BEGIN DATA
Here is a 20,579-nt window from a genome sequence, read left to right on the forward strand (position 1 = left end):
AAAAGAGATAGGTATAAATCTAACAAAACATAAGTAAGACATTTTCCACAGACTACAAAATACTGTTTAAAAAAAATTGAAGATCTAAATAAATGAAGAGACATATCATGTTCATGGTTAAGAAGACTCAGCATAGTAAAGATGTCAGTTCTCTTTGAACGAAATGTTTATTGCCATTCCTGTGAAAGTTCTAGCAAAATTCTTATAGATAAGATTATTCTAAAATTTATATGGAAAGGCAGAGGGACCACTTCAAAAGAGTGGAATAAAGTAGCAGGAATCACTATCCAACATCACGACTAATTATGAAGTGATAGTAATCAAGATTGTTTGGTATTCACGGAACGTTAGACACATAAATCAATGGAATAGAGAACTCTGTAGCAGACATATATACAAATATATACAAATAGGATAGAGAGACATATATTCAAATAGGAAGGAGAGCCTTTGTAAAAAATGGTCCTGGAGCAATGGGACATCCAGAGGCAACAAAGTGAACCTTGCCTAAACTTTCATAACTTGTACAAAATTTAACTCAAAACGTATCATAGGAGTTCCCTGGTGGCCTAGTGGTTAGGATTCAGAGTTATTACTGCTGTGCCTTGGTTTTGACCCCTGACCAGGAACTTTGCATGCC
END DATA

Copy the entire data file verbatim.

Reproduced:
Here is a 20,579-nt window from a genome sequence, read left to right on the forward strand (position 1 = left end):
AAAAGAGATAGGTATAAATCTAACAAAACATAAGTAAGACATTTTCCACAGACTACAAAATACTGTTTAAAAAAAATTGAAGATCTAAATAAATGAAGAGACATATCATGTTCATGGTTAAGAAGACTCAGCATAGTAAAGATGTCAGTTCTCTTTGAACGAAATGTTTATTGCCATTCCTGTGAAAGTTCTAGCAAAATTCTTATAGATAAGATTATTCTAAAATTTATATGGAAAGGCAGAGGGACCACTTCAAAAGAGTGGAATAAAGTAGCAGGAATCACTATCCAACATCACGACTAATTATGAAGTGATAGTAATCAAGATTGTTTGGTATTCACGGAACGTTAGACACATAAATCAATGGAATAGAGAACTCTGTAGCAGACATATATACAAATATATACAAATAGGATAGAGAGACATATATTCAAATAGGAAGGAGAGCCTTTGTAAAAAATGGTCCTGGAGCAATGGGACATCCAGAGGCAACAAAGTGAACCTTGCCTAAACTTTCATAACTTGTACAAAATTTAACTCAAAACGTATCATAGGAGTTCCCTGGTGGCCTAGTGGTTAGGATTCAGAGTTATTACTGCTGTGCCTTGGTTTTGACCCCTGACCAGGAACTTTGCATGCC